Border Security Force was created in the wake of the Indo-Pak war of 1965 and is mandated to be deployed for the security of the borders across the country. Given the fact that in the past few years the Government of India had had to deploy the BSF in counter insurgency operations and for internal security duties, an amendment has been proposed in the Act to make it available for deployment for internal security duties in aid of civil authorities. The Border Security Force (Amendment) Bill, 2011 has been put through Department-Related Parliamentary Standing Committee on Home Affairs, where the Government had reply to probing questions on why this amendment is needed. The general tenor of the arguments put forward is that like the CRPF, the BSF too would be deployed only on demand of States in aid of civil authorities. Generally, there was no proposal for suo-motu deployment of the BSF. However, the States continue to be restive.
Railway Protection Force was created in 1957 for the protection of railway properties across the country under the Ministry of Railways. It gives powers to its officers to arrest anyone causing harm to railway properties and search without warrant. However, under the existing Act, once a person has been arrested, he has to be handed over to the local police, in case of railways the GRP, at the shortest possible time. However, finding the process not sufficiently conducive for securing the railways, the Union Government is proposing an amendment that would give the officers of the RPF to not only arrest, but they would also have the powers of the SHO of a police station and act according to the Criminal Procedure Code in arresting, filing FIR and so on. This has naturally not gone to well with the State governments, who are crying hoarse over their powers being infringed and federalism in danger. Railway Ministry being under the All India Trinamool Congress, party chief and West Bengal Chief Minister Mamata Banerjee has directed the Railway Minister not to pursue this amendment.
The Union Government appears to have beaten a hasty retreat and clarified that the proposed amendments would be taken further only if States want them.
Issues at Hand
However, several issues arising out of these three initiatives remain unattended at both the ends. Both the timing and the structure of the NCTC are questionable. It has been considerable time since the second Centre State Commission submitted its report, which was carried out at considerable cost. Aside from the main report, there is a wealth of analyses in Task Force Reports and research studies. The Task Force 5 on internal security not only attempted to define internal security, a first in the country, it also proposed an internal security doctrine, which needs to be sufficiently debated and tweaked if necessary. The NCTA proposed by it is a comprehensive one and keeps the sensitivities of the States too in mind. The question of accountability missing in the proposed NCTC too is taken care of in the NCTA.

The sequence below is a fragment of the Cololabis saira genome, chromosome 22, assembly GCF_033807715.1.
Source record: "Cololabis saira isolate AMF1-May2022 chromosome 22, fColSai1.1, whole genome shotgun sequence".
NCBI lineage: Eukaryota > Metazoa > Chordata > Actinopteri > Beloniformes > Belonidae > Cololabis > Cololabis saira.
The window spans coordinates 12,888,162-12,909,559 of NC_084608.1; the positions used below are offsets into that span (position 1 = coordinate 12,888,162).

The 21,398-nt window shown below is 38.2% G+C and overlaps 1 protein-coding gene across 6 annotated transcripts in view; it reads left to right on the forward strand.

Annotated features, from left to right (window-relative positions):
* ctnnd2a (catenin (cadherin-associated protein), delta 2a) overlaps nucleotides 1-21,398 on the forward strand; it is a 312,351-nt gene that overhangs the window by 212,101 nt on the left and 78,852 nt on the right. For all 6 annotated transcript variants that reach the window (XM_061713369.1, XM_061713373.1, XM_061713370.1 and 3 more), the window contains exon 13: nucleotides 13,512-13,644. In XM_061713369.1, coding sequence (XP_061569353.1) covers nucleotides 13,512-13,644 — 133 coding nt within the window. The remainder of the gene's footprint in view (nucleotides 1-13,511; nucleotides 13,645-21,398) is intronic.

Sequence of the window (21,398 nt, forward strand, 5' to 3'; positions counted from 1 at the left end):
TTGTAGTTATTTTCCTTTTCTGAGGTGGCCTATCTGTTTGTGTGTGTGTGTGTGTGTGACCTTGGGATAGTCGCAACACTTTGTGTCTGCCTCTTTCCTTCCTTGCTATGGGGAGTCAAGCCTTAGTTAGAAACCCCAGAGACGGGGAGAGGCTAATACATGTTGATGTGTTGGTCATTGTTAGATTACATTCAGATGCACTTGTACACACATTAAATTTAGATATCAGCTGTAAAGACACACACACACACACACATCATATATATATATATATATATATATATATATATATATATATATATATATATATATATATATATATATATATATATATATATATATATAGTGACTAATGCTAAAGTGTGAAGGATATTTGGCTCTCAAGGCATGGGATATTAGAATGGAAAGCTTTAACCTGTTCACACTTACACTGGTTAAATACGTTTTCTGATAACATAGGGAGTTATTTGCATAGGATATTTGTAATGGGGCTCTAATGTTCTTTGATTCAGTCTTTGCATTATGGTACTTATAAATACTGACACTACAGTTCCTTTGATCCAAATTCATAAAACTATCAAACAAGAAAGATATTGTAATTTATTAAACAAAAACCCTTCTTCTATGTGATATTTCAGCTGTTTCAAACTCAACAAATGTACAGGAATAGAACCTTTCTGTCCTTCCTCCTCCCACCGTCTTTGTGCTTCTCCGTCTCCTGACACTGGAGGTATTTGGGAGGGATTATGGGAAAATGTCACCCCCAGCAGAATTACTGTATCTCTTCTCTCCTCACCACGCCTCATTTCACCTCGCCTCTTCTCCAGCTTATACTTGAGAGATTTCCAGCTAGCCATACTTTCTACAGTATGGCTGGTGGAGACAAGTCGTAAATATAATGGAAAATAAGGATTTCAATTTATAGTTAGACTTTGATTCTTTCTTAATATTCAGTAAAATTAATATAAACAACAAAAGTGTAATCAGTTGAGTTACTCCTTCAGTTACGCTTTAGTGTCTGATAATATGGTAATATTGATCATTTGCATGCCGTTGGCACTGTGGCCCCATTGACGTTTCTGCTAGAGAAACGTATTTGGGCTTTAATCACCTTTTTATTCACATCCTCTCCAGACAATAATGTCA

The objections to the RPF amendment Act are of substantive nature as two policing authorities at the same level would lead to jurisdictional clashes. The BSF amendment Act does not appear to be a major federal issue. It appears just a resource multiplier to the CRPF and State Armed and reserve police. Yet, there is no harm discussing it.
Interestingly, the Chief Ministers objecting to these three have only been objecting to the Centre’s move and crying hoarse over the infringement of their rights and powers. Each one of these, more particularly the question of counter terrorism, needed an alternative State version. The agency that would come into existence would not be scrapped should the UPA lose the next election. Similarly, both the BSF and RPF needed discussion rather than objection. Chief Ministers and their governments are not part of or an opposition to the Union Government or the party ruling it, they are part of the federal design created by the Constitution of India. Thus, they need to discuss the proposals and offer options to solve a problem that is spurring the Centre to a particular move instead of just summarily rejecting it.
It is surprising that the Union Government discussed the issues only when the States objected. Had the Prime Minister taken initiative to put these proposals through the Inter State Council Secretariat, it would have added sheen to his leadership and a sense of purpose to these initiatives.
By Ajay K Mehra